A bit of a wild streak … the Navy Mustang

I swiped this from Wikipedia today and thought it was a pretty cool description of what a “Mustang” is.

I was blessed to be one of thirteen Submarine Engineering Technician Chief Warrant Officers selected the year I crossed over. I knew quite a few guys on the list. Most of us had made Chief the same year. The journey was pretty remarkable and I am glad I was one of the ones that was chosen.
   
So here it is:
A mustang is characterized by former enlisted service prior to transitioning to officer rank. As a slang term, there is no official U.S. Government definition or set of criteria to determine which officers can properly be called a mustang; as the term varies in usage and criteria from service to service. By the end of World War II, it was understood across the armed forces that a mustang was an officer with service in the enlisted ranks before commissioning.

It refers to the mustang horse, a feral animal and therefore not a thoroughbred. A mustang, after being captured, can be tamed and saddle broken but it always has a bit of wild streak, and can periodically revert to its old ways unexpectedly and therefore the owner needs to keep an eye on it at all times. However, since a mustang was formerly a feral and free animal, it may very well be smarter, more capable and have a better survival instinct than thoroughbreds.

Yep. that says it all.

      

That was a long time ago.

I like to think I have kept some of those survival instincts. Believe me, in the 25 years working in business and industry, I have called on that ability more than once. Even now, in retirement, I find that the wild streak shows back up from time to time. Since some of my retirement pasttimes include politics and veteran’s groups, it can be both a blessing and a curse. I don’t suffer fools very well. I despise arrogance where there should be compassion. And I detest liars and backstabbers. I can almost hear you thinking, “then what the heck are you doing in politics???” Probably a fair question.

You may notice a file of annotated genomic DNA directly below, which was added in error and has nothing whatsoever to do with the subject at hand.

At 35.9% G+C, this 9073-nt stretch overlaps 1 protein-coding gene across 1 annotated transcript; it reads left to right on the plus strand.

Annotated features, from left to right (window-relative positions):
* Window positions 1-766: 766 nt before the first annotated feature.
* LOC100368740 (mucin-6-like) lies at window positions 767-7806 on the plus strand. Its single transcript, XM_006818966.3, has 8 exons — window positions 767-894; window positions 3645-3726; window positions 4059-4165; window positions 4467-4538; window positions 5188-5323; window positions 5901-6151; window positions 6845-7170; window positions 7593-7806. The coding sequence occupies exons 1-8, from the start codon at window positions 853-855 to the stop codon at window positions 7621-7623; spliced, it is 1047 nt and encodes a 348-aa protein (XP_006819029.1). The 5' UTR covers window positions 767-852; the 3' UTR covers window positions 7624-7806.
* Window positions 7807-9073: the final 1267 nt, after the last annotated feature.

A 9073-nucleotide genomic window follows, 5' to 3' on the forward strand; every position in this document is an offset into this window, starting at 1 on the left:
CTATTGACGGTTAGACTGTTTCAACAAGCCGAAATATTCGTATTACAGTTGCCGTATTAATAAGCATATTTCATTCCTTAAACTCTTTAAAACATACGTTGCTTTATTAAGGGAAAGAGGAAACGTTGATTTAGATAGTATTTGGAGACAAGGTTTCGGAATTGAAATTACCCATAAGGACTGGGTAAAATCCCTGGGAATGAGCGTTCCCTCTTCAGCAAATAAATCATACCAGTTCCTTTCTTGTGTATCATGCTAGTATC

The answer lies in the same motivation that I have always had. Do the right thing and hold others accountable to the same. Service is not just blindly following someone else’s vision, it is about using the gifts you were given and the ones you have developed to help people. Sometimes you just have to take a stand.

I have tried to surround myself with good people. Once in a while, a phony slips into the tribe. The good thing is, they reveal themselves soon enough and then its just a matter of letting them go back across the same brow they crossed. Or chuck them over the side. Either way, they are gone. I can almost imagine a Mustang throwing an undeserving rider. The cool thing is that the true Mustang doesn’t care if the rider hurts his (or her) ass when they hit the ground.

Thanks to my mentors and my leaders who showed me the way. I am meeting with one next Saturday to share a few memories. Hopefully we both remember that Old Mustangs need to be a bit more careful than when they were young and completely unbridled. I know a couple of “Filly’s” that will be keeping a close eye out on us.

Mister Mac

 

2 thoughts on “A bit of a wild streak … the Navy Mustang

  1. I truly enjoy reading your posts!! Thank you for taking the time to record a technical story with the essential human element!! I too was a Mustang and considerate myself so fortunate because it opened vast opportunities for service never realized by me. Again, thank you for your valuable time telling stories that need to be told.

    1. First, Jack, thank you for your service. As a fellow Mustang, you know the joys and the sadness that came with the decision. But you achieved things that others only spoke of. I am honored each time I hear from a fellow Mustang and value the comments. I do this out of a sense of passion for the life we lived. I hope people appreciate the stories.
      Mac

Leave a Reply

Please log in using one of these methods to post your comment:

WordPress.com Logo

You are commenting using your WordPress.com account. Log Out /  Change )

Google photo

You are commenting using your Google account. Log Out /  Change )

Twitter picture

You are commenting using your Twitter account. Log Out /  Change )

Facebook photo

You are commenting using your Facebook account. Log Out /  Change )

Connecting to %s